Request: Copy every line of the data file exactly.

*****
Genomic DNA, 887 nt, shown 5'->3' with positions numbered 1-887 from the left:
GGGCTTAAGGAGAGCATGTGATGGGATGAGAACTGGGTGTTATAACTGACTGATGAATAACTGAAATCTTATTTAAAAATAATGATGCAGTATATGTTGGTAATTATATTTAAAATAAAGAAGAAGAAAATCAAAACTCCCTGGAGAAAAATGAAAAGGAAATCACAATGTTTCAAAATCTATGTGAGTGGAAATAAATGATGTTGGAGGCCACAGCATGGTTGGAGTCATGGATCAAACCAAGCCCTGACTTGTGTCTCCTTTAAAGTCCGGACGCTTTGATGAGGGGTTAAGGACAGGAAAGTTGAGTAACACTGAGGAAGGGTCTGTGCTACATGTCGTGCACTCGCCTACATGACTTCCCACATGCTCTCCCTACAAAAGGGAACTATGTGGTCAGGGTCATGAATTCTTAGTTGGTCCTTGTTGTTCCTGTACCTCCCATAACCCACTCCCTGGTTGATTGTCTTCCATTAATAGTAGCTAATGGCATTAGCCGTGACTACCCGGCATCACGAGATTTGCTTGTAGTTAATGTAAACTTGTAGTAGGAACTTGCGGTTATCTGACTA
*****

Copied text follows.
Genomic DNA, 887 nt, shown 5'->3' with positions numbered 1-887 from the left:
GGGCTTAAGGAGAGCATGTGATGGGATGAGAACTGGGTGTTATAACTGACTGATGAATAACTGAAATCTTATTTAAAAATAATGATGCAGTATATGTTGGTAATTATATTTAAAATAAAGAAGAAGAAAATCAAAACTCCCTGGAGAAAAATGAAAAGGAAATCACAATGTTTCAAAATCTATGTGAGTGGAAATAAATGATGTTGGAGGCCACAGCATGGTTGGAGTCATGGATCAAACCAAGCCCTGACTTGTGTCTCCTTTAAAGTCCGGACGCTTTGATGAGGGGTTAAGGACAGGAAAGTTGAGTAACACTGAGGAAGGGTCTGTGCTACATGTCGTGCACTCGCCTACATGACTTCCCACATGCTCTCCCTACAAAAGGGAACTATGTGGTCAGGGTCATGAATTCTTAGTTGGTCCTTGTTGTTCCTGTACCTCCCATAACCCACTCCCTGGTTGATTGTCTTCCATTAATAGTAGCTAATGGCATTAGCCGTGACTACCCGGCATCACGAGATTTGCTTGTAGTTAATGTAAACTTGTAGTAGGAACTTGCGGTTATCTGACTA